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How Standing Rock Is Leading by Example on Renewable Energy

Sioux tribe goes from protest to proactive on green energy.

Giant flood lights set up by a pipeline company and law enforcement illuminate a cloudy winter night at the Oceti Sakowin camp just outside of the Lakota Sioux reservation of Standing Rock, North Dakota, on December 1, 2016.

The Trump administration quickly overturned the December 2016 decision by the Army Corps of Engineers to halt the construction of the infamous Dakota Access Pipeline — almost as quickly as Trump took office. Subsequent challenges in court failed to prevent the pipeline from being completed and going into operation. Rather than concede defeat, Water Protectors have shifted their focus and efforts to battling the oil and coal industry on different fronts.

On the Standing Rock Sioux Reservation, the Water Protector camps are no longer standing, but some organizers who lived and organized in those camps are now shaping the movement to shift the reservation away from its dependence on fossil fuels and toward renewable energy.

In 1956, the Standing Rock Sioux sued the Army Corps of Engineers and was promised — as part of the settlement over the creation of dams on the Missouri River that stole part of the reservation’s land and resources — free electricity for the reservation. Instead, the reservation pays some of the highest rates for electricity in both North and South Dakota. Some residents pay $1,000 a month in electric bills, even as more than 40 percent of individuals on the reservation live below the poverty line.

In order to alleviate these steep electricity bills and the reservation’s dependence on electric companies charging high rates for usage, the reservation is working toward creating a mandatory renewable energy standard, where, by 2030, 50 percent of North and South Dakota’s energy will come from renewable resources, with a long-term goal of total renewable use. Currently, the majority of electricity in North Dakota is powered by coal.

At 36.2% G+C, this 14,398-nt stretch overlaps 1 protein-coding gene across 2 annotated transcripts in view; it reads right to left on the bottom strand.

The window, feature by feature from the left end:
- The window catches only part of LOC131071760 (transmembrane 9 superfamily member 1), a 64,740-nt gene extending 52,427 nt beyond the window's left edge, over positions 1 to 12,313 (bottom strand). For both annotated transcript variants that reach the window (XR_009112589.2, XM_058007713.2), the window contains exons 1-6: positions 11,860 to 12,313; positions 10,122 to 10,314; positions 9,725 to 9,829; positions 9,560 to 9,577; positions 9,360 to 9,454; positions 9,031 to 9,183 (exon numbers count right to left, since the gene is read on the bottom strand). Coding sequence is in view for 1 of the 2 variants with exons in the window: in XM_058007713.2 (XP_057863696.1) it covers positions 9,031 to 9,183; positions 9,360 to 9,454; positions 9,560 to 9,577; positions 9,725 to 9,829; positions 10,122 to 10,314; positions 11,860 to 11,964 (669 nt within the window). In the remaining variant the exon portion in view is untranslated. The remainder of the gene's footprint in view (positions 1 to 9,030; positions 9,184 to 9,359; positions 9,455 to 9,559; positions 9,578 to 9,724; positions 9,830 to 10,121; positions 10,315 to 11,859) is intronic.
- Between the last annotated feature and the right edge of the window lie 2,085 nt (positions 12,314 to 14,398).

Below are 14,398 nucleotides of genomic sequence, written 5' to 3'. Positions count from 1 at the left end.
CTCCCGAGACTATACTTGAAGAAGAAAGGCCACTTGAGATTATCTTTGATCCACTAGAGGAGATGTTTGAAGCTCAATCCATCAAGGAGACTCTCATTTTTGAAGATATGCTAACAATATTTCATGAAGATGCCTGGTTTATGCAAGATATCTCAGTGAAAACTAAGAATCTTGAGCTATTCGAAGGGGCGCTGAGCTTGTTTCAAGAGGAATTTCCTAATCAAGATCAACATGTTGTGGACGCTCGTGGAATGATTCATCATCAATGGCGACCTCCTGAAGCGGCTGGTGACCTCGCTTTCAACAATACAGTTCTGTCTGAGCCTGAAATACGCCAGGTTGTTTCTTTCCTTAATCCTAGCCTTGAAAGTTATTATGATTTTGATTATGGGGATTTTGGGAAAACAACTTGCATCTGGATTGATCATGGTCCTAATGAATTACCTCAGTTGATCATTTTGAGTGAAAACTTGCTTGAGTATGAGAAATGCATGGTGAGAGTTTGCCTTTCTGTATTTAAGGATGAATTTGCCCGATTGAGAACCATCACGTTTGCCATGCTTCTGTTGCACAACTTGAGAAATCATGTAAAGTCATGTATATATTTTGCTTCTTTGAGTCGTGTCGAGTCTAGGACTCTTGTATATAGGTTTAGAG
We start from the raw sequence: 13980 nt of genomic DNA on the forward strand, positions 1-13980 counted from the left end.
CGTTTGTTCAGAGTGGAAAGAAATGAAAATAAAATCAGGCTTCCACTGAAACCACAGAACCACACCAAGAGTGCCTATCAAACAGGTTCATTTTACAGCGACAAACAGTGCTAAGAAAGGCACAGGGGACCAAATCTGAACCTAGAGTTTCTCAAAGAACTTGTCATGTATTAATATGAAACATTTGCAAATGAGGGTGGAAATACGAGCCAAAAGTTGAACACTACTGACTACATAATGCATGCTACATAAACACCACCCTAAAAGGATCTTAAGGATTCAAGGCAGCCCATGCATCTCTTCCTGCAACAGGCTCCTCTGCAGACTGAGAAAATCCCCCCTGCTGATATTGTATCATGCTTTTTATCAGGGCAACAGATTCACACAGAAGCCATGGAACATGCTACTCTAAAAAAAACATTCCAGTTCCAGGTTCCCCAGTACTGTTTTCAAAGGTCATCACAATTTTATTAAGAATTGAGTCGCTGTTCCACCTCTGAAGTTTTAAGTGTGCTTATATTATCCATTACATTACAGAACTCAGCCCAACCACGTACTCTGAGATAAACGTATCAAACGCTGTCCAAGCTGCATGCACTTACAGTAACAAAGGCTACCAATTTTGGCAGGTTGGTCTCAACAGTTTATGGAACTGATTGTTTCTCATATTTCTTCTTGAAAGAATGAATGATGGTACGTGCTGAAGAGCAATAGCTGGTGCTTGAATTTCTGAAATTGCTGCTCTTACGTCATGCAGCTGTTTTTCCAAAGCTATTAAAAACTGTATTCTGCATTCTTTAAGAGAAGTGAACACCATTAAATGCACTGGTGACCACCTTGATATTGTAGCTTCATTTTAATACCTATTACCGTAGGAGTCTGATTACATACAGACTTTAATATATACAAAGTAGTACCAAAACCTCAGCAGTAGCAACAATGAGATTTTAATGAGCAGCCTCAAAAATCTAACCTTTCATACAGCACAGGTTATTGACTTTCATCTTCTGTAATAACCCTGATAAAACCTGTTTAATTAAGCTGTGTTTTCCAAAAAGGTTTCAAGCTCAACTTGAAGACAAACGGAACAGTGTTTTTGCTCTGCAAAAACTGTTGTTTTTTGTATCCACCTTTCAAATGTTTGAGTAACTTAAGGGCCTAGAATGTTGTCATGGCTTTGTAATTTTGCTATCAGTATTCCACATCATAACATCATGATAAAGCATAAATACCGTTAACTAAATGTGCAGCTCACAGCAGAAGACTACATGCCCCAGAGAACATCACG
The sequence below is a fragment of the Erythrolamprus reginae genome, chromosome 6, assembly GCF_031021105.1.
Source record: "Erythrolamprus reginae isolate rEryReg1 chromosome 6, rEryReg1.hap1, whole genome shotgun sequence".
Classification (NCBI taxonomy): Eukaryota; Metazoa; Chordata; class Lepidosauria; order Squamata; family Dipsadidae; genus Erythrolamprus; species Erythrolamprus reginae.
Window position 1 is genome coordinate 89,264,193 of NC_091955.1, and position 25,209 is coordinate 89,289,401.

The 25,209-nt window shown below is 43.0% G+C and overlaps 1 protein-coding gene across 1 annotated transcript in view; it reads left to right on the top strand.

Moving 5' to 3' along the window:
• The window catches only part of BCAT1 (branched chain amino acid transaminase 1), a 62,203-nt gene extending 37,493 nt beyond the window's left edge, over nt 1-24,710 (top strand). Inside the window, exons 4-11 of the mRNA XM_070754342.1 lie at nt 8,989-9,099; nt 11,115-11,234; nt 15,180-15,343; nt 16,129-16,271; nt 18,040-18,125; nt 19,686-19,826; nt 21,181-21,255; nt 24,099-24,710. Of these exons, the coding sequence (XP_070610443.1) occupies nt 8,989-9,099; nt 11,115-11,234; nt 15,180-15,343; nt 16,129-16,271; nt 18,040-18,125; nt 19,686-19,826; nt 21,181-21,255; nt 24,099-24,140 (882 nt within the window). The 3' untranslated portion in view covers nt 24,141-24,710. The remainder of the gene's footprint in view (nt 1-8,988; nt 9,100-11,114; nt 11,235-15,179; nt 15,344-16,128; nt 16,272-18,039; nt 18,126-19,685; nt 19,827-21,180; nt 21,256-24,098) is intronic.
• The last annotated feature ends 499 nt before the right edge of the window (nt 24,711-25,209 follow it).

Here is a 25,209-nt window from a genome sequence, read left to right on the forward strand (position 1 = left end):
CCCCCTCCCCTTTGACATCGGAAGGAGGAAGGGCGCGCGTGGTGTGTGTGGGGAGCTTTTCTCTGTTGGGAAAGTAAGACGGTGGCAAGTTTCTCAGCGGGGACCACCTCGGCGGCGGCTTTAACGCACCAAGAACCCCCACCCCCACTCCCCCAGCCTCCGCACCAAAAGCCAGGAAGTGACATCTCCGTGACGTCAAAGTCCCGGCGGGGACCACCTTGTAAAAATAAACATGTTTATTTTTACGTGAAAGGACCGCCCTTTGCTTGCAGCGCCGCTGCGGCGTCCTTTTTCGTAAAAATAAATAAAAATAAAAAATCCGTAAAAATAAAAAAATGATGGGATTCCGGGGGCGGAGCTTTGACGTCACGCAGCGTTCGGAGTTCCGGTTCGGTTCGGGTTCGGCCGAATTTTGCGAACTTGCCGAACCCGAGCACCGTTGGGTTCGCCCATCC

The Massachusetts Institute of Technology (MIT) Media Lab’s “Disobedience Finalist Award” was given to the Standing Rock Water Protectors in July of 2017. The award is given to responsible, ethical disobedience in US society, and the Water Protectors received a $10,000 cash prize. On their behalf, Phyllis Young, Joseph White Eyes, Jasilyn Charger and LaDonna Bravebull Allard accepted the award. Young and Bravebull Allard called on MIT to develop a partnership to address the issues facing the Standing Rock reservation.

In January 2018, Young, a former council member for the Standing Rock Sioux tribe and the coordinator/organizer for Central Oceti Sakowin camp — the main camp of Water Protectors at Standing Rock — organized an energy summit on the Standing Rock Sioux Reservation attended by several faculty and staff members from Solve MIT, a resource to connect technology innovators with financial partners and other technology experts to implement solutions for specific societal challenges. Shortly after, MIT announced the Solve fellowship with the Oceti Sakowin. Four to six members of the Oceti community will receive grants this year to complete renewable energy projects for the community. Fellows will attend an MIT event in May 2018, and another one in Standing Rock in August 2018.